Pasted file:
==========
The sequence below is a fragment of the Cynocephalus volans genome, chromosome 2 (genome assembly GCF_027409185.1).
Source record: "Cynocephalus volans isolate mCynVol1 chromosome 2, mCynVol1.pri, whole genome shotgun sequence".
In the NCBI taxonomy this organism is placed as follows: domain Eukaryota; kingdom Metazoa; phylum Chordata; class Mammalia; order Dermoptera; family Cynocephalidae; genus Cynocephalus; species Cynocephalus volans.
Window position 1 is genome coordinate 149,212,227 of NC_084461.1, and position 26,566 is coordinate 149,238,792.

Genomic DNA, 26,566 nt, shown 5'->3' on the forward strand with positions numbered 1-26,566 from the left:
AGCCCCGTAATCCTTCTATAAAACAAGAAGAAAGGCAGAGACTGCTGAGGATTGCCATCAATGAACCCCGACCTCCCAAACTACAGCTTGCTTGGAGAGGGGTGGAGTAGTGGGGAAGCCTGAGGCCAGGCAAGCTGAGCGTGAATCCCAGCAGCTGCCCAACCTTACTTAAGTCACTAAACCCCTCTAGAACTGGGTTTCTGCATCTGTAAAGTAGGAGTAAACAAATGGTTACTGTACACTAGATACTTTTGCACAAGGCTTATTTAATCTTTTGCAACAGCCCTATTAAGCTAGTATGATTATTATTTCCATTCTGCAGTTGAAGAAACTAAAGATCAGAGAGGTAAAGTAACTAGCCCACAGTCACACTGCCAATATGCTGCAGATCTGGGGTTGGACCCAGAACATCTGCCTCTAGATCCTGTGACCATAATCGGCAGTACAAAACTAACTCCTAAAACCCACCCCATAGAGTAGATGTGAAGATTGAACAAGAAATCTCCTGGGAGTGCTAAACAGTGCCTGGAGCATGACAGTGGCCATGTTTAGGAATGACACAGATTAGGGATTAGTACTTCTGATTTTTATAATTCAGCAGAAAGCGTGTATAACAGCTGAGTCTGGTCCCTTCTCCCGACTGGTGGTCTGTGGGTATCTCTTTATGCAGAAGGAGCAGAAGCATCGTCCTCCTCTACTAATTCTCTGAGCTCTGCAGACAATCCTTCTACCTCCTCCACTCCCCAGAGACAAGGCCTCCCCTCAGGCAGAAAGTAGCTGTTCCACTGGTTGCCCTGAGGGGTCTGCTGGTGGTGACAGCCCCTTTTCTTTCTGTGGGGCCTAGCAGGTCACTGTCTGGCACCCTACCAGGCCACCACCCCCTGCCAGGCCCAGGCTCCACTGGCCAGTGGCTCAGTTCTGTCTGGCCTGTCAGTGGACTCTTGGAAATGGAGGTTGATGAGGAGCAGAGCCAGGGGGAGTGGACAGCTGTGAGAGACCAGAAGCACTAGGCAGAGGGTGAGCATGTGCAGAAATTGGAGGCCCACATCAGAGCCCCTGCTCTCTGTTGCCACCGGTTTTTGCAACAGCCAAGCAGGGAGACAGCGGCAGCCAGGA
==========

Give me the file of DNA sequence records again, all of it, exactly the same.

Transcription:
The sequence below is a fragment of the Cynocephalus volans genome, chromosome 2 (genome assembly GCF_027409185.1).
Source record: "Cynocephalus volans isolate mCynVol1 chromosome 2, mCynVol1.pri, whole genome shotgun sequence".
In the NCBI taxonomy this organism is placed as follows: domain Eukaryota; kingdom Metazoa; phylum Chordata; class Mammalia; order Dermoptera; family Cynocephalidae; genus Cynocephalus; species Cynocephalus volans.
Window position 1 is genome coordinate 149,212,227 of NC_084461.1, and position 26,566 is coordinate 149,238,792.

Genomic DNA, 26,566 nt, shown 5'->3' on the forward strand with positions numbered 1-26,566 from the left:
AGCCCCGTAATCCTTCTATAAAACAAGAAGAAAGGCAGAGACTGCTGAGGATTGCCATCAATGAACCCCGACCTCCCAAACTACAGCTTGCTTGGAGAGGGGTGGAGTAGTGGGGAAGCCTGAGGCCAGGCAAGCTGAGCGTGAATCCCAGCAGCTGCCCAACCTTACTTAAGTCACTAAACCCCTCTAGAACTGGGTTTCTGCATCTGTAAAGTAGGAGTAAACAAATGGTTACTGTACACTAGATACTTTTGCACAAGGCTTATTTAATCTTTTGCAACAGCCCTATTAAGCTAGTATGATTATTATTTCCATTCTGCAGTTGAAGAAACTAAAGATCAGAGAGGTAAAGTAACTAGCCCACAGTCACACTGCCAATATGCTGCAGATCTGGGGTTGGACCCAGAACATCTGCCTCTAGATCCTGTGACCATAATCGGCAGTACAAAACTAACTCCTAAAACCCACCCCATAGAGTAGATGTGAAGATTGAACAAGAAATCTCCTGGGAGTGCTAAACAGTGCCTGGAGCATGACAGTGGCCATGTTTAGGAATGACACAGATTAGGGATTAGTACTTCTGATTTTTATAATTCAGCAGAAAGCGTGTATAACAGCTGAGTCTGGTCCCTTCTCCCGACTGGTGGTCTGTGGGTATCTCTTTATGCAGAAGGAGCAGAAGCATCGTCCTCCTCTACTAATTCTCTGAGCTCTGCAGACAATCCTTCTACCTCCTCCACTCCCCAGAGACAAGGCCTCCCCTCAGGCAGAAAGTAGCTGTTCCACTGGTTGCCCTGAGGGGTCTGCTGGTGGTGACAGCCCCTTTTCTTTCTGTGGGGCCTAGCAGGTCACTGTCTGGCACCCTACCAGGCCACCACCCCCTGCCAGGCCCAGGCTCCACTGGCCAGTGGCTCAGTTCTGTCTGGCCTGTCAGTGGACTCTTGGAAATGGAGGTTGATGAGGAGCAGAGCCAGGGGGAGTGGACAGCTGTGAGAGACCAGAAGCACTAGGCAGAGGGTGAGCATGTGCAGAAATTGGAGGCCCACATCAGAGCCCCTGCTCTCTGTTGCCACCGGTTTTTGCAACAGCCAAGCAGGGAGACAGCGGCAGCCAGGA